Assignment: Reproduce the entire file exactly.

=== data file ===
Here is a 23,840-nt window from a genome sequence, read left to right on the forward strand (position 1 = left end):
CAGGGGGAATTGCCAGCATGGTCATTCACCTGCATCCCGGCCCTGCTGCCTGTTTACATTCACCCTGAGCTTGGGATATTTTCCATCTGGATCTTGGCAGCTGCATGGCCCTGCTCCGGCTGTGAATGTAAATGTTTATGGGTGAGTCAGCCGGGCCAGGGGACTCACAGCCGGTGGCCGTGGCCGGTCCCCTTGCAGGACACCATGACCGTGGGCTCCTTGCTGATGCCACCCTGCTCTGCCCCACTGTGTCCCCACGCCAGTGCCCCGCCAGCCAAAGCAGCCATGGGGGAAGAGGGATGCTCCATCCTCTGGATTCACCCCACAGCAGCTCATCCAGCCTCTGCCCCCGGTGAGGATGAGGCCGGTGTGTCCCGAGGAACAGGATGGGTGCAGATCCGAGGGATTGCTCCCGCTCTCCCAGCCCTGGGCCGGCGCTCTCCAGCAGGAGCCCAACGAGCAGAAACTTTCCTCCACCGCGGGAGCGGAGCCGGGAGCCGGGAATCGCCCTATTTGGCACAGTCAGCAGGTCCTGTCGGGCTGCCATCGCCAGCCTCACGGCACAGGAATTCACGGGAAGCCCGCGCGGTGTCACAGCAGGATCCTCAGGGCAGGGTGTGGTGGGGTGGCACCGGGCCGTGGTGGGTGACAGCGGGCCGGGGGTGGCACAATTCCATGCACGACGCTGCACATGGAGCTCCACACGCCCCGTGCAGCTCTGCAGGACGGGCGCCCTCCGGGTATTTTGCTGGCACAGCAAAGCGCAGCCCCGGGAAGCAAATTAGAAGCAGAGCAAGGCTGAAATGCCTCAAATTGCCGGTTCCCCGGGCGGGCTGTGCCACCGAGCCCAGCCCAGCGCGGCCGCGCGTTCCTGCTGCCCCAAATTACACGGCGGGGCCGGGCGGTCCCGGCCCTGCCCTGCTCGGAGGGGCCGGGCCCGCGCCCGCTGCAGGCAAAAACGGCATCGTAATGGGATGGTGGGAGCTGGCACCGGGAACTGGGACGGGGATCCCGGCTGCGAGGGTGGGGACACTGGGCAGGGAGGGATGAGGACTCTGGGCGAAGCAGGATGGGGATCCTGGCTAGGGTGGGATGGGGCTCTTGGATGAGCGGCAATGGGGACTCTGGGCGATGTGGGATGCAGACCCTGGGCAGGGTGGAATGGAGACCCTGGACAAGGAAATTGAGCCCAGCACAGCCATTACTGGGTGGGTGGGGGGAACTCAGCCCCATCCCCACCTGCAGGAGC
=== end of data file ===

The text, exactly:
Here is a 23,840-nt window from a genome sequence, read left to right on the forward strand (position 1 = left end):
CAGGGGGAATTGCCAGCATGGTCATTCACCTGCATCCCGGCCCTGCTGCCTGTTTACATTCACCCTGAGCTTGGGATATTTTCCATCTGGATCTTGGCAGCTGCATGGCCCTGCTCCGGCTGTGAATGTAAATGTTTATGGGTGAGTCAGCCGGGCCAGGGGACTCACAGCCGGTGGCCGTGGCCGGTCCCCTTGCAGGACACCATGACCGTGGGCTCCTTGCTGATGCCACCCTGCTCTGCCCCACTGTGTCCCCACGCCAGTGCCCCGCCAGCCAAAGCAGCCATGGGGGAAGAGGGATGCTCCATCCTCTGGATTCACCCCACAGCAGCTCATCCAGCCTCTGCCCCCGGTGAGGATGAGGCCGGTGTGTCCCGAGGAACAGGATGGGTGCAGATCCGAGGGATTGCTCCCGCTCTCCCAGCCCTGGGCCGGCGCTCTCCAGCAGGAGCCCAACGAGCAGAAACTTTCCTCCACCGCGGGAGCGGAGCCGGGAGCCGGGAATCGCCCTATTTGGCACAGTCAGCAGGTCCTGTCGGGCTGCCATCGCCAGCCTCACGGCACAGGAATTCACGGGAAGCCCGCGCGGTGTCACAGCAGGATCCTCAGGGCAGGGTGTGGTGGGGTGGCACCGGGCCGTGGTGGGTGACAGCGGGCCGGGGGTGGCACAATTCCATGCACGACGCTGCACATGGAGCTCCACACGCCCCGTGCAGCTCTGCAGGACGGGCGCCCTCCGGGTATTTTGCTGGCACAGCAAAGCGCAGCCCCGGGAAGCAAATTAGAAGCAGAGCAAGGCTGAAATGCCTCAAATTGCCGGTTCCCCGGGCGGGCTGTGCCACCGAGCCCAGCCCAGCGCGGCCGCGCGTTCCTGCTGCCCCAAATTACACGGCGGGGCCGGGCGGTCCCGGCCCTGCCCTGCTCGGAGGGGCCGGGCCCGCGCCCGCTGCAGGCAAAAACGGCATCGTAATGGGATGGTGGGAGCTGGCACCGGGAACTGGGACGGGGATCCCGGCTGCGAGGGTGGGGACACTGGGCAGGGAGGGATGAGGACTCTGGGCGAAGCAGGATGGGGATCCTGGCTAGGGTGGGATGGGGCTCTTGGATGAGCGGCAATGGGGACTCTGGGCGATGTGGGATGCAGACCCTGGGCAGGGTGGAATGGAGACCCTGGACAAGGAAATTGAGCCCAGCACAGCCATTACTGGGTGGGTGGGGGGAACTCAGCCCCATCCCCACCTGCAGGAGC